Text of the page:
Research compliments classroom curriculum

Some schools market low student-to-faculty ratios and small classroom sizes, showcasing their emphasis on qualitative teaching. Other universities encourage faculty to explore research. Bradley holds a middle ground between the two aspects.

Faculty have expectations to produce scholarly work, whether its empirical research in psychology or publishing comprehensive books in the history department.

The psychology department researches topics ranging from narcissistic personality behavioral patterns to how children interact with their parents at the Peoria PlayHouse Children’s Museum and as well as many other topics.

Of the faculty conducting research in psychology is associate professor Amy Bacon. She said her research efforts, as someone specialized in clinical psychology, are on the various factors that contribute to the development of alcohol-related problems.

“The research I have going on right now involves trying to understand some of the social factors, personality factors [and] atmospheric factors that might tell us when students are going to drink more or less often,” Bacon said. “College is when there is a lot of drinking and can be a time when people actually start to develop problematic behaviors. My goal is to reduce the harmful consequences that may occur.”

Bacon said the psychology department has hosted some interesting studies including a study done by assistant professor Lane Beckes.

“Dr. Beckes is a social neuroscientist, so he looks what the brain might behave differently or look differently depending on the social relational contexts,” Bacon said. “He’s got a haunted house set up. He’s having people go through that and measuring how their brain or body reacts to this kind of scary stimuli and changing up the social context by having people go alone or in groups.”

In addition to the psychology department, others at Bradley continue to reinforce academics through research.

History department chairman Brad Brown said in an email that research could reach a variety of broad ideas, even within a single department, such as Bradley’s history department.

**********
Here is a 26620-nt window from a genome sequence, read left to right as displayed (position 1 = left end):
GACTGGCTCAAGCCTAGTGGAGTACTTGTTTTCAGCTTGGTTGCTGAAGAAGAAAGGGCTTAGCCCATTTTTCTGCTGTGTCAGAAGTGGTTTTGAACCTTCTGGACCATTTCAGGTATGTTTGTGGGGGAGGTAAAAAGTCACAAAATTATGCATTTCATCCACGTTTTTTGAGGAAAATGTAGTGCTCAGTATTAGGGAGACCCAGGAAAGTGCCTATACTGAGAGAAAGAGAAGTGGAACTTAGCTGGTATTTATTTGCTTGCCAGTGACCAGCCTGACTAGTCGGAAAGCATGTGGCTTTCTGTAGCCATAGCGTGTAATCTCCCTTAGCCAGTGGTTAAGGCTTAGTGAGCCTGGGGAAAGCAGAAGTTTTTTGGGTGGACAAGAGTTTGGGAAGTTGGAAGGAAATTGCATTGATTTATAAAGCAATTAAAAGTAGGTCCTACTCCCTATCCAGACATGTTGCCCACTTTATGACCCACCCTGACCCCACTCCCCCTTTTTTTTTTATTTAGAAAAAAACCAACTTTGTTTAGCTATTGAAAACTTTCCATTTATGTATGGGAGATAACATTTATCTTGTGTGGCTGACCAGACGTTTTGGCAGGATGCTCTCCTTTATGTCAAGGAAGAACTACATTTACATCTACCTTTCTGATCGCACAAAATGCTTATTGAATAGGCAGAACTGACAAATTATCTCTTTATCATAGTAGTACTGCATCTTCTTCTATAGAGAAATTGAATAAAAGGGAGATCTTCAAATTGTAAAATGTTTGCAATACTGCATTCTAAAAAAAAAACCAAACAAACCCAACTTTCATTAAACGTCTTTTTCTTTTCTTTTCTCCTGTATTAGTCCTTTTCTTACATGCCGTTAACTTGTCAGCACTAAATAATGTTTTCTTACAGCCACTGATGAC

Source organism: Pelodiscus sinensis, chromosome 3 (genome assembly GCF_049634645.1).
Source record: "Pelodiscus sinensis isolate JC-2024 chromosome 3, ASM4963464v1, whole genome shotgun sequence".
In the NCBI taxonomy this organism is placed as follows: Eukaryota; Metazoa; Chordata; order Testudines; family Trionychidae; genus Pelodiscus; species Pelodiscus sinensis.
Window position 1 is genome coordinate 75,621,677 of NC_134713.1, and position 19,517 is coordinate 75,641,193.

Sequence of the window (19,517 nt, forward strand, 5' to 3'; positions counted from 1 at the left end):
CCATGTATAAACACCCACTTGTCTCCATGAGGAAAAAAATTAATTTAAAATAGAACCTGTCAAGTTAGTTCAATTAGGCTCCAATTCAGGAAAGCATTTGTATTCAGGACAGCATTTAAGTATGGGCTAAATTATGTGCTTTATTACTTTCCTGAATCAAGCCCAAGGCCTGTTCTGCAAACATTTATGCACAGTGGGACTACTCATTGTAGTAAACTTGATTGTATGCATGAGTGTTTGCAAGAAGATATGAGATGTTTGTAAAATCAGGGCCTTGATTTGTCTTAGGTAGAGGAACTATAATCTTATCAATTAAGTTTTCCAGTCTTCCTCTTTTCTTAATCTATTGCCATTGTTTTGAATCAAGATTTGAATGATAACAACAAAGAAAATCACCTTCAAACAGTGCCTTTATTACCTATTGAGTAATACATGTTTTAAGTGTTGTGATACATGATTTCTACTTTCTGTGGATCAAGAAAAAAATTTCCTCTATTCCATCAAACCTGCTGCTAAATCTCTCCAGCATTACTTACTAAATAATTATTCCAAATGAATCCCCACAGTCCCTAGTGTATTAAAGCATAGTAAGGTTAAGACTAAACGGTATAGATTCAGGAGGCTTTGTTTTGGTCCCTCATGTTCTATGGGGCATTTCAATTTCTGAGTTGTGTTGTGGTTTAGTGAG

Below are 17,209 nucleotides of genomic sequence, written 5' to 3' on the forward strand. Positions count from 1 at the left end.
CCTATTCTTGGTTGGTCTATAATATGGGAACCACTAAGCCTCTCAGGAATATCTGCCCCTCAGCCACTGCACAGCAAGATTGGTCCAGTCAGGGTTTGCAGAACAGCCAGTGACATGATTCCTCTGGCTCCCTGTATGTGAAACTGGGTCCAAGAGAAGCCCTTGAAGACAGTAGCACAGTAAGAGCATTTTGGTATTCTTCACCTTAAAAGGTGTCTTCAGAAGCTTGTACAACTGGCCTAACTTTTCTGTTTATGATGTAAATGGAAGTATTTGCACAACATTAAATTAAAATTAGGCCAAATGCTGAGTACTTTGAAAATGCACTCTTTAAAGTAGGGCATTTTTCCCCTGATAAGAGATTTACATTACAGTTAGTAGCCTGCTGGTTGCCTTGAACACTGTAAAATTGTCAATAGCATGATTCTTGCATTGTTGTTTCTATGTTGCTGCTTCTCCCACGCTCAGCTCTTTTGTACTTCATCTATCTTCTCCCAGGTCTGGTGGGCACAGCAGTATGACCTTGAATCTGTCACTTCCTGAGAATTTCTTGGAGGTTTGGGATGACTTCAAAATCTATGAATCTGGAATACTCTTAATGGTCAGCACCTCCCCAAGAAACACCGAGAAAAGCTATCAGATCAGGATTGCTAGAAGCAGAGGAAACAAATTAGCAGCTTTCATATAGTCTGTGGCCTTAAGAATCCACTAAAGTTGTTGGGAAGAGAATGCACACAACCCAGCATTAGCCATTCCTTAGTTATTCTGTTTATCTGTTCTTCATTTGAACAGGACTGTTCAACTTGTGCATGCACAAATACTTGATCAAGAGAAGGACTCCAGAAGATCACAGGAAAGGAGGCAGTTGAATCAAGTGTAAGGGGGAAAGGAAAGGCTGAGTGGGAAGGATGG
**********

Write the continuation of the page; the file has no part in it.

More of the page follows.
“[Faculty works] on all sorts of research projects about recent history and the ancient past: they review current books and edit forthcoming articles, they travel far and wide to burrow into libraries and attend conferences, they present their conclusions to both elite and general audiences,” Brown said via email.

According to Brown, like most departments, the history department has remained busy by having completed a variety of work throughout 2017.

“If you grew up in the suburbs or city, you definitely need to read [Associate Professor and Director of the Women’s Studies Program] Amy Scott’s fresh article on ‘Cities and Suburbs in the Eisenhower Era,’ in ‘A companion to Dwight D. Eisenhower,’ which lays bare the unfair public policies that created the way we live today,” Brown said. “You could travel back 3,000 years with [Adjunct Associate Professor] John Nielson. He just finished his new book about the ancient Babylonian king Nebuchadnezzar I [expected to be released next year].”

According to Bacon, research is both intrinsically gratifying and necessary to keep the classroom updated on current information.

“Research keeps me active in my field,” Bacon said. “It keeps me aware of the most up to date things that are happening, so that my research is competitive … So that I can bring that information back to the classroom, so I can talk about the research that is happening right now.”

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